Tag: 20-Somethings Page 1 of 2
What happens when you think: “I do not want this feeling?” You are thinking about the feeling. You are creating the experience you claim to not want.
You do not create your happiness, you remember your happiness. You let go of all the addictions and distractions that have kept you from it. If you want to heal your life you must, simply, get out of your own way, and let it self-correct.
You subscribe to the millennial success standard, which is the “one in a million success story.”
It’s just as brave to acknowledge that this path you are walking isn’t for you, that you just don’t want to because it doesn’t feel right.
How can I not live a life true to me? How could I think that anything else is more important than loving and being loved? How could I not wake up everyday grateful for my life?
Sometimes silence becomes muteness, looking away blindness, not listening deafness, anything taken to the extreme becomes a disorder or disability.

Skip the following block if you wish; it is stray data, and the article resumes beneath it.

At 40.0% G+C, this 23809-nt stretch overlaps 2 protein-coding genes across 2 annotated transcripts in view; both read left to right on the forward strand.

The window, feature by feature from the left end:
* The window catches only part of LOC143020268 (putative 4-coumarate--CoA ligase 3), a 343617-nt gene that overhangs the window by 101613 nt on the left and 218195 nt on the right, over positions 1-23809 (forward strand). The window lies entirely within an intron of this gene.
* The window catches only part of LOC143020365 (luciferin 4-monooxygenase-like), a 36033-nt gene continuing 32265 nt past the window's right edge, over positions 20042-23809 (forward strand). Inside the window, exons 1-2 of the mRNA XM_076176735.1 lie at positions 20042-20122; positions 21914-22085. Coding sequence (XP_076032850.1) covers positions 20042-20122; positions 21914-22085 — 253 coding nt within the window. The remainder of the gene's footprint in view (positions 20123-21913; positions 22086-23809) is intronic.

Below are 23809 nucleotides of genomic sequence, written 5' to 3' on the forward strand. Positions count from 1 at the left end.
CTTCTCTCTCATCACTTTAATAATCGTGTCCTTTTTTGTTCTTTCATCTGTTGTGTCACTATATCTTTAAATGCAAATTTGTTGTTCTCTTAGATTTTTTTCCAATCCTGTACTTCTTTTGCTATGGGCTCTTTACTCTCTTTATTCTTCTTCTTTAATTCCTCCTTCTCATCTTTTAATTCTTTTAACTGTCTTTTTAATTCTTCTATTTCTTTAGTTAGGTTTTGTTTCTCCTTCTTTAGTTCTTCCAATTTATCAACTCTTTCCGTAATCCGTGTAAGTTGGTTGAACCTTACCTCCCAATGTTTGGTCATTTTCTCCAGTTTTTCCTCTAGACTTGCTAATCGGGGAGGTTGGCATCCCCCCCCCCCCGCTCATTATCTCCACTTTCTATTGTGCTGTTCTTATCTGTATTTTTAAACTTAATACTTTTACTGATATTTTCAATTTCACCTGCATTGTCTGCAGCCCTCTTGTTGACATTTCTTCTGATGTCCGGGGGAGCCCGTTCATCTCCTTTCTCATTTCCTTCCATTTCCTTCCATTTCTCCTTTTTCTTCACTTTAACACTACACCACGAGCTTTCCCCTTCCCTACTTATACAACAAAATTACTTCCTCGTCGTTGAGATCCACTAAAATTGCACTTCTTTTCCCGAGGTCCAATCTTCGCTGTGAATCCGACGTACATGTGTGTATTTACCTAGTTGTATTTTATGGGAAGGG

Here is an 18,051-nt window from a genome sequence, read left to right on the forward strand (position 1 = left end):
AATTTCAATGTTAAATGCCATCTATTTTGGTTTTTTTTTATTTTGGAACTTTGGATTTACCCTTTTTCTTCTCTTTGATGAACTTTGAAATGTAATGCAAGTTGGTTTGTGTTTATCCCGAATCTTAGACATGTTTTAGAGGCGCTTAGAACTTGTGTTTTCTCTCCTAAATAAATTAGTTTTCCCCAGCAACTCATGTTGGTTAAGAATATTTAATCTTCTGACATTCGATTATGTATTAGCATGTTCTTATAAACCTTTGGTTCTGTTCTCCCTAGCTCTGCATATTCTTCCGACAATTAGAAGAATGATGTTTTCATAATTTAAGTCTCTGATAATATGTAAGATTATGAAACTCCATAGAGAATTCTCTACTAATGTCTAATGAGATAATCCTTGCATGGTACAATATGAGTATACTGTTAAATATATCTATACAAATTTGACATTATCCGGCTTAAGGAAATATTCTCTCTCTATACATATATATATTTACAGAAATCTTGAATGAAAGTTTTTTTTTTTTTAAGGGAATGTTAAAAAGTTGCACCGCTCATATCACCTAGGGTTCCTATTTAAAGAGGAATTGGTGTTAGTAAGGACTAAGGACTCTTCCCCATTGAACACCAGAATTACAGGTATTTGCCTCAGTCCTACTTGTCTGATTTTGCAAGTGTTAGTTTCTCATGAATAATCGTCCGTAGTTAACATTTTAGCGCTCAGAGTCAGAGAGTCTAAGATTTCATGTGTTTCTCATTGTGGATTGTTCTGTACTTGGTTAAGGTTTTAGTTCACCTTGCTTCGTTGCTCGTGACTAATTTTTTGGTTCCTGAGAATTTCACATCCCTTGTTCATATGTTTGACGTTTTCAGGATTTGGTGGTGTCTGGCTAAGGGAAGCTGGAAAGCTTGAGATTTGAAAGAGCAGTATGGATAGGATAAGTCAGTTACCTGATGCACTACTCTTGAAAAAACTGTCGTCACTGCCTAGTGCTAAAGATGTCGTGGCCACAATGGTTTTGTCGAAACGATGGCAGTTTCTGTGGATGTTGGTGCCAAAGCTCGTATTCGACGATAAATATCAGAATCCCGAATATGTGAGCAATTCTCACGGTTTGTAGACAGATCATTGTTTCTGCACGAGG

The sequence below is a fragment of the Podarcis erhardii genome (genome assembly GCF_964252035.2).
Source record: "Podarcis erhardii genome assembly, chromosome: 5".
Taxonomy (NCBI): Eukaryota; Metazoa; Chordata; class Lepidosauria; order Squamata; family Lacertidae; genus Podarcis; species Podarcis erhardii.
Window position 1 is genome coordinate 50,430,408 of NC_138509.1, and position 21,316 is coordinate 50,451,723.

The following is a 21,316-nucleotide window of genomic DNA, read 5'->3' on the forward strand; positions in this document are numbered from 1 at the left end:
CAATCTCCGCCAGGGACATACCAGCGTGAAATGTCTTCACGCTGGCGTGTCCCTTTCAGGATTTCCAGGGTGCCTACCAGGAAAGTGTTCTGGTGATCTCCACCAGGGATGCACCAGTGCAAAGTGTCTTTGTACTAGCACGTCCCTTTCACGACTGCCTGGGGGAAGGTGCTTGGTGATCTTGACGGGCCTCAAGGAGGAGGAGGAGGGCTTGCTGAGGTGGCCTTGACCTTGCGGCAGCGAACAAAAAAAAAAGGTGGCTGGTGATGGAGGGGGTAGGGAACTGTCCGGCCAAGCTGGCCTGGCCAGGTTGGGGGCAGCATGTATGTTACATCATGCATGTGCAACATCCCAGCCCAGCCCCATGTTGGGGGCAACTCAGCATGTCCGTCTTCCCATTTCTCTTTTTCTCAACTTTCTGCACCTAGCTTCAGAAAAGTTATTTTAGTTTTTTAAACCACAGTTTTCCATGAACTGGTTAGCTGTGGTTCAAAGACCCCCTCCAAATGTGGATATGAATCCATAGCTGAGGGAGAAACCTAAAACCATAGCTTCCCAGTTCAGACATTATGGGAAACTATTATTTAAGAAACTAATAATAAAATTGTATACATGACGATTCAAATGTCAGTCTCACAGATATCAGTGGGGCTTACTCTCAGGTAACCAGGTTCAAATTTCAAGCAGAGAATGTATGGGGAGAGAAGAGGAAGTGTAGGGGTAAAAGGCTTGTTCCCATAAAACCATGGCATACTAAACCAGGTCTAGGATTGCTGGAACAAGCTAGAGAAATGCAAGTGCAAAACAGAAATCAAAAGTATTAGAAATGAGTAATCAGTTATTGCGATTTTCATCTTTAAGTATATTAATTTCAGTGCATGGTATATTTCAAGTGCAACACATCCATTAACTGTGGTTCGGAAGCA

It teaches effective conflict resolution.
isn’t it funny that no matter how much you’ve hurt and how often it had cut you like a knife, you were still crying your heart out? As if it was the first time you let someone go, or the first time you felt like there’s no tomorrow.
The least kind action is greater than the greatest wrong. The smallest kindness can lift a heavy weight.
Watts observes that people drown themselves in the sea of attachments and expectations, and forget that life is most precious in its present form.
I will help you find the pieces. I hope that we will help each other find our pieces. I hope that we are still all we have. I hope that we are it.
Affective empathy is also known as emotional empathy. It is the capacity to respond to another person’s emotional state.
We are friend zoned. We are bro zoned. We are family zoned. We are help zoned. We’re rejected. We’re stood up. We’re ghosted. We’re used. And vice versa. We don’t love anymore.
Growing up, we socialize only with people our age. We have friends in school, our parents set us up with playdates with kids of a similar age. All we know is how to be friends with people who are our peers, but that changes eventually, and especially after college.
We let confirmation bias replace objective reality: a great case-in-point for this is when people say “Well, I’ve never experienced that,” in response to a national statistic, or objective trend someone else observes.